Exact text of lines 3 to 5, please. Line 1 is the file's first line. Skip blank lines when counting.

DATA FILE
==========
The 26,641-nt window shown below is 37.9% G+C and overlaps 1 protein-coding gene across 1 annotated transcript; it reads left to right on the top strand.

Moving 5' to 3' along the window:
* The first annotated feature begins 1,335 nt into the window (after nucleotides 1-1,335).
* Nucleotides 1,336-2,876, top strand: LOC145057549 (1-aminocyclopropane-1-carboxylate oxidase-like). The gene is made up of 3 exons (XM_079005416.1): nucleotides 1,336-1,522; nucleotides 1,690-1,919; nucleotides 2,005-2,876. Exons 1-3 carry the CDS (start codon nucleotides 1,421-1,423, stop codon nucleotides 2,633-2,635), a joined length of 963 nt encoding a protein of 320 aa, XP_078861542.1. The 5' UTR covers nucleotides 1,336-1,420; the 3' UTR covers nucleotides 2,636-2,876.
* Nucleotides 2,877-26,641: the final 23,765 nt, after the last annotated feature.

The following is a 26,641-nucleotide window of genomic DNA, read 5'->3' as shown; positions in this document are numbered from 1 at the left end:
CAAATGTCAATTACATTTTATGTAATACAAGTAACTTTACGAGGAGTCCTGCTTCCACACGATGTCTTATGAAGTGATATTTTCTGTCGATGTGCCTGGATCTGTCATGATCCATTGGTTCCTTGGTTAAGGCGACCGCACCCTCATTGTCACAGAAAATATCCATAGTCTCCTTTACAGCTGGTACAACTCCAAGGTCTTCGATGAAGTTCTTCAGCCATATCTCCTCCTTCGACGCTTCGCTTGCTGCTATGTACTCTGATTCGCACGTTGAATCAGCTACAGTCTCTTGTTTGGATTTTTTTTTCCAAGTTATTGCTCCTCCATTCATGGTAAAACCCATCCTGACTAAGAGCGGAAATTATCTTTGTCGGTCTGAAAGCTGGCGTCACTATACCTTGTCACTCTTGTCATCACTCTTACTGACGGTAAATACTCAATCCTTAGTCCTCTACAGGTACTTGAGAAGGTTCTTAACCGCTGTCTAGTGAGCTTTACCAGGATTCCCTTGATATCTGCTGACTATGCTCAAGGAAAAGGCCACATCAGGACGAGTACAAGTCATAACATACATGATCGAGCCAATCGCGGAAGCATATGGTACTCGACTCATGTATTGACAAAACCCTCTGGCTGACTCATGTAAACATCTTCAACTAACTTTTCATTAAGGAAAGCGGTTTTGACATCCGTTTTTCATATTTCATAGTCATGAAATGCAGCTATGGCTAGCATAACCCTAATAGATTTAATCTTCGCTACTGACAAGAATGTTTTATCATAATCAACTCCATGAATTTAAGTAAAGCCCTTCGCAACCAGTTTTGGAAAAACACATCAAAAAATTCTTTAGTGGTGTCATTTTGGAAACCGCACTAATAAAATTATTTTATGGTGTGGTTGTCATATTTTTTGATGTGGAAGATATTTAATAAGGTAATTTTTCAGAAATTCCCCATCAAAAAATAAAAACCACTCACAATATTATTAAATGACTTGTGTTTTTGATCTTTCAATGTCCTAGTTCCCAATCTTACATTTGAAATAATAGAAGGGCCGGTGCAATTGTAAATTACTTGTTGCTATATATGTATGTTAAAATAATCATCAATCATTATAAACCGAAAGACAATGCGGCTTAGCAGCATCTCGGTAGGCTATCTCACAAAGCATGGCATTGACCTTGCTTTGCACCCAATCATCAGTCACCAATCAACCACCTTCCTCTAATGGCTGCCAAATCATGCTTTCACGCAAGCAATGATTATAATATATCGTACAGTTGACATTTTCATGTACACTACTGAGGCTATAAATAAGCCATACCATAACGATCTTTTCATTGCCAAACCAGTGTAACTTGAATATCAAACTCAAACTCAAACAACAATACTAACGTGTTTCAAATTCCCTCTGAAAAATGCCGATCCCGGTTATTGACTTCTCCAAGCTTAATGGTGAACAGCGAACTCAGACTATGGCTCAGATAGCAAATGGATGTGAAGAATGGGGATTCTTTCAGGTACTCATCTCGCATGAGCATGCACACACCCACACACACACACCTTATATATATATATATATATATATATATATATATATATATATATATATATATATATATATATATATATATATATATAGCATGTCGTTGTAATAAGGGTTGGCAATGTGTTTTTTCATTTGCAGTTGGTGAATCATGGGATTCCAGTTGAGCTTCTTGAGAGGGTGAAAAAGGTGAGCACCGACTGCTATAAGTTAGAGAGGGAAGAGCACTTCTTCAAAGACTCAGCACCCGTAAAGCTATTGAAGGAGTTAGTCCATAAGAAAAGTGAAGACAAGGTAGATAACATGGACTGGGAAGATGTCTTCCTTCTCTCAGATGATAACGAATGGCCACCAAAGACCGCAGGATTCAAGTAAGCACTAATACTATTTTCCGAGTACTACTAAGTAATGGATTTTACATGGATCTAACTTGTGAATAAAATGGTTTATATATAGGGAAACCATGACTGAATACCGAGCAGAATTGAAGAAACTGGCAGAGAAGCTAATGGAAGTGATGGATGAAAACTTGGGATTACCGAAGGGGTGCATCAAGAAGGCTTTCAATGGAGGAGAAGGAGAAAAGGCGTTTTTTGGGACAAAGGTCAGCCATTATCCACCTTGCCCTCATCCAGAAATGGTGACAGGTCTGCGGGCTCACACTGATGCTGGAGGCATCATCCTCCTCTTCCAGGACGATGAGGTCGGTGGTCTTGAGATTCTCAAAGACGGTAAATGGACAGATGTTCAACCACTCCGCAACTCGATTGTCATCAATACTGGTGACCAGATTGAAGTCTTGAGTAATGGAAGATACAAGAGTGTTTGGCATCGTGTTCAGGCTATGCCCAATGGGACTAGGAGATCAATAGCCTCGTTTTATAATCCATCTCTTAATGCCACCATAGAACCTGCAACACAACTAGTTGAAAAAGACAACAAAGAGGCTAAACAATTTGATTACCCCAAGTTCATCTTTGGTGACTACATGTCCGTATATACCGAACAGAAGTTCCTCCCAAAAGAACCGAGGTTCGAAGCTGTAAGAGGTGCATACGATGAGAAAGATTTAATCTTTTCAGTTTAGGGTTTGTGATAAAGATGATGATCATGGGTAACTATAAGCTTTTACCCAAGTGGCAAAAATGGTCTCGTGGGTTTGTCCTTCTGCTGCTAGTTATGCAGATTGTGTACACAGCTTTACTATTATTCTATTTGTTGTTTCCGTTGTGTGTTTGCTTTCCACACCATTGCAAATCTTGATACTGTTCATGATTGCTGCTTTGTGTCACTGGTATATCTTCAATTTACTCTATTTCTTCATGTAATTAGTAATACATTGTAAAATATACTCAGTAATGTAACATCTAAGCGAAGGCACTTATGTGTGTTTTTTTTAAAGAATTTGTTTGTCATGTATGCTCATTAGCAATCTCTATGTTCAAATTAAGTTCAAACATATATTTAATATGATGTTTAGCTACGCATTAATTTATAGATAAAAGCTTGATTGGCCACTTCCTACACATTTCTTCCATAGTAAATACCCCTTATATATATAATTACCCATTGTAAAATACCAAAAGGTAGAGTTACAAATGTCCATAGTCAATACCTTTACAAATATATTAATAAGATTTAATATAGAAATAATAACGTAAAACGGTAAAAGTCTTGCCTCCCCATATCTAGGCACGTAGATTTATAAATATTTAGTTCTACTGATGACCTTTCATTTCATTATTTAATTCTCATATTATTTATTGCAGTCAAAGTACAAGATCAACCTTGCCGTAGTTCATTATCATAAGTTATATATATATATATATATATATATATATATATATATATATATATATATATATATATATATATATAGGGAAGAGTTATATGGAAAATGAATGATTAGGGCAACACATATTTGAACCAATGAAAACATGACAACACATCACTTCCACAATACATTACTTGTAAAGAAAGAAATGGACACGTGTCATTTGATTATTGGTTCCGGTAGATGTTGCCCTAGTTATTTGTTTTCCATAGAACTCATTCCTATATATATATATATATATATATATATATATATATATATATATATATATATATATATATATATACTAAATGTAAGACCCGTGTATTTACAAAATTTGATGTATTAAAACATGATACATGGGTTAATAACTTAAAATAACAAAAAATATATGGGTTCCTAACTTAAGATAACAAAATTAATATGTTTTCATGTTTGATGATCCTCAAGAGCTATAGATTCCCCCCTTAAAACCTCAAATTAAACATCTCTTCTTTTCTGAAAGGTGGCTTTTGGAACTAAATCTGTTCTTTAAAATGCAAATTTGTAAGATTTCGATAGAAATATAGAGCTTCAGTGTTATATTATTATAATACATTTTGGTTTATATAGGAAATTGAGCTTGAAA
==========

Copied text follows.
* The first annotated feature begins 1,335 nt into the window (after nucleotides 1-1,335).
* Nucleotides 1,336-2,876, top strand: LOC145057549 (1-aminocyclopropane-1-carboxylate oxidase-like). The gene is made up of 3 exons (XM_079005416.1): nucleotides 1,336-1,522; nucleotides 1,690-1,919; nucleotides 2,005-2,876. Exons 1-3 carry the CDS (start codon nucleotides 1,421-1,423, stop codon nucleotides 2,633-2,635), a joined length of 963 nt encoding a protein of 320 aa, XP_078861542.1. The 5' UTR covers nucleotides 1,336-1,420; the 3' UTR covers nucleotides 2,636-2,876.
* Nucleotides 2,877-26,641: the final 23,765 nt, after the last annotated feature.